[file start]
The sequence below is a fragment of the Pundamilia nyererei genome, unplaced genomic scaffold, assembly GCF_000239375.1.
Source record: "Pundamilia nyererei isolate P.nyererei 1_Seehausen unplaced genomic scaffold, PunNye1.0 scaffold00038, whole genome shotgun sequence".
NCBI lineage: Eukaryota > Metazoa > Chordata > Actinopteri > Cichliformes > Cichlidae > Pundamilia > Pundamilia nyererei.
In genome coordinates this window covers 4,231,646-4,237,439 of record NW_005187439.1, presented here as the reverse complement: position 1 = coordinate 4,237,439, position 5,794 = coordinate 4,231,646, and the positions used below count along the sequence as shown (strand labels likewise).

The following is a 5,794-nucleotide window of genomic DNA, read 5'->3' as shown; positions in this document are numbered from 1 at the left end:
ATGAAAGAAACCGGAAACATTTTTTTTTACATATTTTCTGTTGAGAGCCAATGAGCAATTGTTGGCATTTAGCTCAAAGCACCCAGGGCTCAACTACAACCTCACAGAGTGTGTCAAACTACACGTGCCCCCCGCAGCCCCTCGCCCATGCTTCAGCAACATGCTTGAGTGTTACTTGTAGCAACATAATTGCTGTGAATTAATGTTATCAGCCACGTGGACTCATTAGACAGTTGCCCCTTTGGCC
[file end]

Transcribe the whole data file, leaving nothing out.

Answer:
The sequence below is a fragment of the Pundamilia nyererei genome, unplaced genomic scaffold, assembly GCF_000239375.1.
Source record: "Pundamilia nyererei isolate P.nyererei 1_Seehausen unplaced genomic scaffold, PunNye1.0 scaffold00038, whole genome shotgun sequence".
NCBI lineage: Eukaryota > Metazoa > Chordata > Actinopteri > Cichliformes > Cichlidae > Pundamilia > Pundamilia nyererei.
In genome coordinates this window covers 4,231,646-4,237,439 of record NW_005187439.1, presented here as the reverse complement: position 1 = coordinate 4,237,439, position 5,794 = coordinate 4,231,646, and the positions used below count along the sequence as shown (strand labels likewise).

The following is a 5,794-nucleotide window of genomic DNA, read 5'->3' as shown; positions in this document are numbered from 1 at the left end:
ATGAAAGAAACCGGAAACATTTTTTTTTACATATTTTCTGTTGAGAGCCAATGAGCAATTGTTGGCATTTAGCTCAAAGCACCCAGGGCTCAACTACAACCTCACAGAGTGTGTCAAACTACACGTGCCCCCCGCAGCCCCTCGCCCATGCTTCAGCAACATGCTTGAGTGTTACTTGTAGCAACATAATTGCTGTGAATTAATGTTATCAGCCACGTGGACTCATTAGACAGTTGCCCCTTTGGCC